Dear Dr. Gridlock:

Maryland’s just-passed transportation bill identifies only the sources and amount of new revenue. It does not specify how the money will get spent.

Many Marylanders fear they’ll pay more without knowing where the money went. If the new taxes yield $4.4 billion over six years, as projected, is all of that money meant to fund new projects, as opposed to maintenance? And, which projects?

Maryland has new transportation revenue, but not a spending or congestion relief plan. If Marylanders are paying more in taxes, we should know where the money is going and have confidence that the state intends to invest in projects that are ready to build now, have a regional impact on mobility and will complete major upgrades.

— Harry M. Seidman, Baltimore

Both the Maryland and Virginia legislatures have passed big spending plans, and that’s a good start. But commuters — the people most concerned about congestion relief — must tell the governments how they want their money invested, because there are plenty of other interest groups ready to lobby over the details.

Let’s focus today on Maryland.

We hardly ever talk about Maryland. Mahlon G. “Lon” Anderson, the managing director of public and government affairs with AAA Mid-Atlantic, often refers to the state as “Rip Van Maryland” when it comes to improving travel conditions. Maryland hasn’t even had a transportation secretary since Beverley Swaim-Staley left the job in mid-2012.

Right now, Maryland is reworking its 20-year transportation plan and inviting the state’s residents to say what they would like to see it do. Go to the Maryland Department of Transportation Web site at and you can review the options as the state defines them. Look for “Take the MTP Survey.”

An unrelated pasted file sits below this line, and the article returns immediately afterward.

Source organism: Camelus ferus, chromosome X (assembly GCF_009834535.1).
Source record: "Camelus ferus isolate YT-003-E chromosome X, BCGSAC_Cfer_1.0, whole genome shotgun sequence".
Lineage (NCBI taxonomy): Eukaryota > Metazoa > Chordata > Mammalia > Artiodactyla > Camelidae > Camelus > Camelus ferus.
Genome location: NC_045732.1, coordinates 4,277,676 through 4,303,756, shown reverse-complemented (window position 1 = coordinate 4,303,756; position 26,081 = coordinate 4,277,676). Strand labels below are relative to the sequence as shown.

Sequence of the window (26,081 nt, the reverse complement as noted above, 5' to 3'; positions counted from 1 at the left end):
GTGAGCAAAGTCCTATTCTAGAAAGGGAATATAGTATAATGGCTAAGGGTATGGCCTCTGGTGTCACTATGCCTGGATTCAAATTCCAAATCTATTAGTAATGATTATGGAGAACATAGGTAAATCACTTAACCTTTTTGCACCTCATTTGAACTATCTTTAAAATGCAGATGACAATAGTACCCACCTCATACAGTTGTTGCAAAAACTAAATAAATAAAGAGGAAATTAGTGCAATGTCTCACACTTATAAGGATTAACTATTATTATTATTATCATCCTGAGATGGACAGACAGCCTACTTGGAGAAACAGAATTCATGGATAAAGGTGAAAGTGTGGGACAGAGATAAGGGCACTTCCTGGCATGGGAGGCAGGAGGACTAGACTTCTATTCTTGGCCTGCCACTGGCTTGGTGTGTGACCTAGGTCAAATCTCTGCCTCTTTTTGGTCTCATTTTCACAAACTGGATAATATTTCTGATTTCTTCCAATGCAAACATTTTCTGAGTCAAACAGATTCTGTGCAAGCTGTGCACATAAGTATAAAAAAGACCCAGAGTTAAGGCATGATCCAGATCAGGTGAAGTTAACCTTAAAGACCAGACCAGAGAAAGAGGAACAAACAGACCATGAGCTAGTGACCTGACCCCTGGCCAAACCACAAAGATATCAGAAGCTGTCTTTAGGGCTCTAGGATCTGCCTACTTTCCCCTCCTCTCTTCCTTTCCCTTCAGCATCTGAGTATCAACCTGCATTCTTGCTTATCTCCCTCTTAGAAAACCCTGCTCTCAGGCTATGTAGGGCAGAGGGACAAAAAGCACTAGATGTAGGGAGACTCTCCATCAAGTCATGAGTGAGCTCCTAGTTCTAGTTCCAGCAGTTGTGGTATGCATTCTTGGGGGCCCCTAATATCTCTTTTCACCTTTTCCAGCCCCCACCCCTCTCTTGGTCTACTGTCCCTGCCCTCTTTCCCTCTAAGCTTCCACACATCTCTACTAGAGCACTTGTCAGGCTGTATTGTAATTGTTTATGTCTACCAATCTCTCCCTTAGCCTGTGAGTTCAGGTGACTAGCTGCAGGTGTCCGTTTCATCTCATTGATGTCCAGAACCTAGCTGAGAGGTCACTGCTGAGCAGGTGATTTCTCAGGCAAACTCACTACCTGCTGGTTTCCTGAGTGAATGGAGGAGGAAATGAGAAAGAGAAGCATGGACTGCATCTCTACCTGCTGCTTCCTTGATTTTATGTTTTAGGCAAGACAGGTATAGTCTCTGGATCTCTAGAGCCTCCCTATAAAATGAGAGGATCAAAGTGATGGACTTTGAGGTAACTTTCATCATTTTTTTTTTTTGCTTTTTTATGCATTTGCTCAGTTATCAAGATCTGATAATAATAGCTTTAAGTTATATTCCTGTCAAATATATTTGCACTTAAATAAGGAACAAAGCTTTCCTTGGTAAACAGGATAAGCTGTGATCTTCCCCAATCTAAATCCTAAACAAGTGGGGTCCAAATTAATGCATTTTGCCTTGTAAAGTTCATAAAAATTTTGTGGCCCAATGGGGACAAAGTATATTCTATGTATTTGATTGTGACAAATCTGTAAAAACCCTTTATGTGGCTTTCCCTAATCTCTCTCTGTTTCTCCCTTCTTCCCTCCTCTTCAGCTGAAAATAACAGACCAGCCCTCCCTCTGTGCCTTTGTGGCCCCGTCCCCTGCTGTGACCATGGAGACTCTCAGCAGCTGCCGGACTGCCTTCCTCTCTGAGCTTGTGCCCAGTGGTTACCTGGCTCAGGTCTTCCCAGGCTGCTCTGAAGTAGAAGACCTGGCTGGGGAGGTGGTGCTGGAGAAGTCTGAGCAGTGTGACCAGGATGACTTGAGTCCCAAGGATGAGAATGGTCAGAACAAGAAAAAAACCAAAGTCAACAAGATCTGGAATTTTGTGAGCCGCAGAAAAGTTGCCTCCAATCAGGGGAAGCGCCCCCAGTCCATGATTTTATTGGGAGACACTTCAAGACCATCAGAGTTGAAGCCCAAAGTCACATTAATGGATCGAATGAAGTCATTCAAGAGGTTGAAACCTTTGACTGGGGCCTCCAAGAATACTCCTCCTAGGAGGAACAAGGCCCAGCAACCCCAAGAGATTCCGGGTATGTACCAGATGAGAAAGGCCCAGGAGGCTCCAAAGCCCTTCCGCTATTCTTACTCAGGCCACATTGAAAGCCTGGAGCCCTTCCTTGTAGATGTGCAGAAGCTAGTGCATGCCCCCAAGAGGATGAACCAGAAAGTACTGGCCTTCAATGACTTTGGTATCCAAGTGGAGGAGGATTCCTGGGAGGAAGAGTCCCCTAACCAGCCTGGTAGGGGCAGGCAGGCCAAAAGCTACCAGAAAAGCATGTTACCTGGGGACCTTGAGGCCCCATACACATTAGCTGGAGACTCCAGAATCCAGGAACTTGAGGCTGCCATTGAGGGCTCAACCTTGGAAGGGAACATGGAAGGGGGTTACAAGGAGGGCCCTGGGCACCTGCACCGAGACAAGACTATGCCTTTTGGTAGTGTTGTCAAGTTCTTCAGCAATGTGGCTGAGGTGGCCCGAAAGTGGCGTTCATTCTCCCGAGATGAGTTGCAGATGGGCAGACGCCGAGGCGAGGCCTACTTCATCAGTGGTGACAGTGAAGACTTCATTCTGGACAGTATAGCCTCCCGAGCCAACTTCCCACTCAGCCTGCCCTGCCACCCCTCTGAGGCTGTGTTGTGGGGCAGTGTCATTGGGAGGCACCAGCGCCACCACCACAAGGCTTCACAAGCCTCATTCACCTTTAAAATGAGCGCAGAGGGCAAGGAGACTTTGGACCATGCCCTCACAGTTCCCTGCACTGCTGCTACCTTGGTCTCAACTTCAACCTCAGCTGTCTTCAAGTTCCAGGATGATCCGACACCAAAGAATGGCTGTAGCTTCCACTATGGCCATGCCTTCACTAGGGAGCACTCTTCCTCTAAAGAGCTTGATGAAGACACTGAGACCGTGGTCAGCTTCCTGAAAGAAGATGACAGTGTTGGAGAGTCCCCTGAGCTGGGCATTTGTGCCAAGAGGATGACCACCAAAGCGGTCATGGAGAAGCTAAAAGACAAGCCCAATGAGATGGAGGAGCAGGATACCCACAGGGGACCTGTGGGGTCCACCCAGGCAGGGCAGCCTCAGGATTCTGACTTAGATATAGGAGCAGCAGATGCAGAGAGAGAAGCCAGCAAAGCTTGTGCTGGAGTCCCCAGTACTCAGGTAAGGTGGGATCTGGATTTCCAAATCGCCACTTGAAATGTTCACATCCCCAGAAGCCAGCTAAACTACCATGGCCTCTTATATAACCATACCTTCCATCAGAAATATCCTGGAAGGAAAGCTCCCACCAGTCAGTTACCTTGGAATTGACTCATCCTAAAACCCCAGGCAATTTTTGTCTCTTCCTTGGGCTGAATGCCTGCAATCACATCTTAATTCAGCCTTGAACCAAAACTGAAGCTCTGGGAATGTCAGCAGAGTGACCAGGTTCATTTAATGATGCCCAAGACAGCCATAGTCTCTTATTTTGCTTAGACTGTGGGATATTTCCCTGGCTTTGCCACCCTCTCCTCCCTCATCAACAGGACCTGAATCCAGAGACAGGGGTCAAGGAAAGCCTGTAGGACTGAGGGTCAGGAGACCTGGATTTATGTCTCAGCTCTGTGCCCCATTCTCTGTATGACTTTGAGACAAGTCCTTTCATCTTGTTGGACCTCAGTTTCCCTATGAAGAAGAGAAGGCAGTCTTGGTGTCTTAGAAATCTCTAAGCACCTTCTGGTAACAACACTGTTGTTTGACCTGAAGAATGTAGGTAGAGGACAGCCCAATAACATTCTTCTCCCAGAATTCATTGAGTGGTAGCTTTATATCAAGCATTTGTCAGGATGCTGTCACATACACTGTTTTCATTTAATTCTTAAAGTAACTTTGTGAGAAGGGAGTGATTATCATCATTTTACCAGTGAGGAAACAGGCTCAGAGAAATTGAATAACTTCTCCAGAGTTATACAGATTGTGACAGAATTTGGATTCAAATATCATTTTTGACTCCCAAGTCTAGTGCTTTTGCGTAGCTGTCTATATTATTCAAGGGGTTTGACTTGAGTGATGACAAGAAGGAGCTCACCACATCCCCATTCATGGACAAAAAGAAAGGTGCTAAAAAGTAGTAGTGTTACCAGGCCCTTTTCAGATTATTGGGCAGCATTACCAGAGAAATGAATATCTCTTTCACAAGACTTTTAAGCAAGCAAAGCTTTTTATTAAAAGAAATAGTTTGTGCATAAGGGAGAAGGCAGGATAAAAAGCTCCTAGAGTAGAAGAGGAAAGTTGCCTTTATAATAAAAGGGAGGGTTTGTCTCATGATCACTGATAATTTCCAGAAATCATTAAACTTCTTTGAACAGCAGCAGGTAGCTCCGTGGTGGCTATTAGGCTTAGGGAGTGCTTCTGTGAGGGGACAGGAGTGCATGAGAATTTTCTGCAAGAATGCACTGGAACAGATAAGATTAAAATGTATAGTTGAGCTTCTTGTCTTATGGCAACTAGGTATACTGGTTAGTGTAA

If you’re asking what there is to decide, consider that it’s a rare transportation improvement program that’s just about improving transportation. The range of potential investments is broad.

The first page of the survey on transportation improvements asks you to list what’s most important to you. Here are your choices: “Quality of Service,” “Safety & Security,” “System Preservation,” “Environmental Stewardship,” “Community Vitality” and “Economic Prosperity.” You can also suggest another priority.

My top three would be system preservation, quality of service, and safety and security.

Under strategies for system preservation, the survey reminds this inside-the-Capital-Beltway traveler that I need to think about preserving BWI Marshall Airport and the Port of Baltimore.

Among the strategies for improving the quality of service are investments in technology, such as online service, the 511 information system and electronic tolling. They also include fixing highway bottlenecks, building new highways, enhancing transit services and providing real-time information to help travelers make better decisions about timing and routes.

The safety and security strategies include making hazardous locations less hazardous and adding enforcement measures to curb dangerous driving.

If I had picked economic prosperity as a top priority, the suggested strategies would include removing bottlenecks that hinder rail, air and truck freight; improving transit and highway access to employment and commercial centers; and improving airport capacity.

Now, don’t get me wrong: I’ve got nothing against economic prosperity. But as Dr. Gridlock, I’ve spent years sharing the frustrations of travelers who want money invested in congestion relief. When they drive along the skinny side of the Beltway in Bethesda, they’re thinking a lot more about congestion relief than about job creation.

Dr. Gridlock also appears Thursday in Local Living. Comments and questions are welcome and may be used in a column, along with the writer’s name and home community. Write Dr. Gridlock at The Washington Post, 1150 15th St. NW, Washington, D.C. 20071 or e-mail